How did Jojo keep her nerve in the dodgy middle part of her career trajectory? "I'm not entirely sure," she muses. "I think it was bloodymindedness in some respects. When you have spent 10 years writing books, you're not really good for much else, and all you can do is write the stories you believe in.

"Me Before You wasn't a good bet, as books about quadriplegics tend not to be an easy sell, especially when you throw in the words 'carer' and 'Dignitas.'

"I talked to my husband about how I could end up writing a book that didn't even sell to a publisher, let alone readers, but he said he believed in me and I should write it. And everything that has come from it has been a massive bonus, as we never had any expectations around it."

It's clear that Jojo feels very much supported by Charles, whom she met in her late 20s. She may write exceptional love stories, but in real life, when asked what makes a relationship work, the author doesn't claim to be an expert.

"I'd say Charles and I are generally pretty kind to each other and we have fun as well," she muses. "I love making him laugh. I'm very focused and ambitious and he's very laid-back and relaxed, so when I get stressed out about stuff, he's a calming hand on the tiller.

"And when he's a little too laid-back, I'm the one to give everybody a kick up the backside."

While she loves living in the countryside, Jojo also enjoys spending times in vibrant cities, and has always loved escaping to her little bolt-hole in Paris. Sadly, she has decided to let it go because she is too busy to make proper use of it. However, a bonus of country living is that she gets to indulge her passionate love of animals - the family has three horses, including the horse she rides, Brian, and dog, Alfie.

There's no excuse for her not to go out and do something physical each day, she admits, and she thinks it's very good for her mental health.

"I'm wearing a nice dress and long boots today, but am normally to be found in jeans, wellies and a farming waistcoat," she says. "I probably need to make more of an effort, as when I was packing yesterday, I realised that my make-up bag had been sitting in the car's glove box for five days."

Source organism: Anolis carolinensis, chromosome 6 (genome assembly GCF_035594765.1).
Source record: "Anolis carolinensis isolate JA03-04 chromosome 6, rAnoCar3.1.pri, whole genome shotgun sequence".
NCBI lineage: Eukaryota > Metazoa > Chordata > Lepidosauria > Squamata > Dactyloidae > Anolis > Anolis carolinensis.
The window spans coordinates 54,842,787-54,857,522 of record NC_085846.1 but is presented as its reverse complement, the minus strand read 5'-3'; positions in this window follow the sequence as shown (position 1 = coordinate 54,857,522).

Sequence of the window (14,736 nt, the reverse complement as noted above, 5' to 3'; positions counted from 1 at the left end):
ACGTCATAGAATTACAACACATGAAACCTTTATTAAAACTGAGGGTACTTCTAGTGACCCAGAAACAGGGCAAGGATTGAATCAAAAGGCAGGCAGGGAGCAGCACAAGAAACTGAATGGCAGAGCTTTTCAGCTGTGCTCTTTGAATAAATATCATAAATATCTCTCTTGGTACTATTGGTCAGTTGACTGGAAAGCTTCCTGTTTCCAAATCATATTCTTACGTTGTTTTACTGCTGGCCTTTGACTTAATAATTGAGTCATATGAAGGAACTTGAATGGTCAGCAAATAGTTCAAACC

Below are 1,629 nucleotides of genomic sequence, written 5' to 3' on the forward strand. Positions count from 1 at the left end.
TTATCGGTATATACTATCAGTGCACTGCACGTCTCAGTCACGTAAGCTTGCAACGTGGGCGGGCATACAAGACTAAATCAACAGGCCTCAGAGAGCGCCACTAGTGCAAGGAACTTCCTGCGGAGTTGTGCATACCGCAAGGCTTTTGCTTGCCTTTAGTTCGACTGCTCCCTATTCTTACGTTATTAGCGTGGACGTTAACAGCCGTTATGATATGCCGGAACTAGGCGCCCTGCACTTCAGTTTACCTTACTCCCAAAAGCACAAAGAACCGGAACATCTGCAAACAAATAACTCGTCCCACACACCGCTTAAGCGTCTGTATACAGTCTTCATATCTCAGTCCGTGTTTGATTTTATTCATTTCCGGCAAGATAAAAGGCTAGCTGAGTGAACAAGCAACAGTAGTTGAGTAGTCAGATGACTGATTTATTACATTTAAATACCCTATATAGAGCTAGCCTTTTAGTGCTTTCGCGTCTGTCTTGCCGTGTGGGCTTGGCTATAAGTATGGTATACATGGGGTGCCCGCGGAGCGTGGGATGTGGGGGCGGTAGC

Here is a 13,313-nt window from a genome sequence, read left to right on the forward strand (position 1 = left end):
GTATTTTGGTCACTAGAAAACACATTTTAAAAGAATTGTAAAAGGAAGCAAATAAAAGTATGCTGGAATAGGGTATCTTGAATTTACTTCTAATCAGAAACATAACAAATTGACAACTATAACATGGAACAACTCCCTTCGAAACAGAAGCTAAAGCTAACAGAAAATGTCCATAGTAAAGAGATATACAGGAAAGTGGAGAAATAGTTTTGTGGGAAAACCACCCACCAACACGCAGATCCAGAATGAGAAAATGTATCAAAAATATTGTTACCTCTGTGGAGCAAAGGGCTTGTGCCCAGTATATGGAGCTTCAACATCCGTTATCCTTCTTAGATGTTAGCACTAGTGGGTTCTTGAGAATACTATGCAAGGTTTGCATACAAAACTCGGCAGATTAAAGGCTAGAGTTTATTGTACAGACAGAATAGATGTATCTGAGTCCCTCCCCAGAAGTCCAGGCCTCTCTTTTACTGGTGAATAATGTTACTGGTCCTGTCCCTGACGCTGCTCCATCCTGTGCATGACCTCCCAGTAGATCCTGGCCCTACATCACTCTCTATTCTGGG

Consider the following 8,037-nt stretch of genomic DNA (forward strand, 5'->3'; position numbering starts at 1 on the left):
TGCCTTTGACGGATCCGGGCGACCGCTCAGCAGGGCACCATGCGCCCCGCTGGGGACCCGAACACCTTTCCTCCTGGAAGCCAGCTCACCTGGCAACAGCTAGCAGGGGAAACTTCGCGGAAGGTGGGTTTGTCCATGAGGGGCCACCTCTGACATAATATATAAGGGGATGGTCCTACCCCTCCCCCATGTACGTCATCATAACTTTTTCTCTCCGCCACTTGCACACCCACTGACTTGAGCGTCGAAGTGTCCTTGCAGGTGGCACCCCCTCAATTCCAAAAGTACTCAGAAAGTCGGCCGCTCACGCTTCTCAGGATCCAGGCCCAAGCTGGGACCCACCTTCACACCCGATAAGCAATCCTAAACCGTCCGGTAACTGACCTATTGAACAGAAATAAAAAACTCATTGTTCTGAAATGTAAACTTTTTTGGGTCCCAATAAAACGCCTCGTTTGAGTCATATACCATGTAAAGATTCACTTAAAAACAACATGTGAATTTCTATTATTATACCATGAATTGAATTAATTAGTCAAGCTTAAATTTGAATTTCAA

Jojo is currently promoting her latest book, After You, the sequel to Me Before You. It picks up Lou's story, and while she admits that writing sequels can be tricky, people were very interested in what happened next for the very likeable Lou.

How did readers react to the highly sensitive storyline of the preceding book, and did she get any criticism given that it deals with euthanasia?

"I was fully expecting to get some stick, because if people read it the wrong way, they might assume I was advocating for the right to die," she says. "And actually, I wanted it to be more nuanced than that. I got thousands of lovely messages from readers who were carers or relatives of people who had a very poor quality of life, and it just seemed to touch a nerve.

"I think these issues don't go away and Lou didn't go away, so when there was a chance to revisit her, I thought 'well why not?' I don't think her story necessarily ended there."

As part of the story in the wonderful new book, Lou attends grief therapy. Jojo herself attended regular therapy sessions for a couple of years in her 30s and feels it fundamentally changed the way she viewed herself.

"I think therapy gives you tools to separate your emotions from what's actually going on," she explains. "We can all feel overwhelmed by sadness, anxiety or any number of things, and what it does is teaches you to ask the question, 'What is this really about?'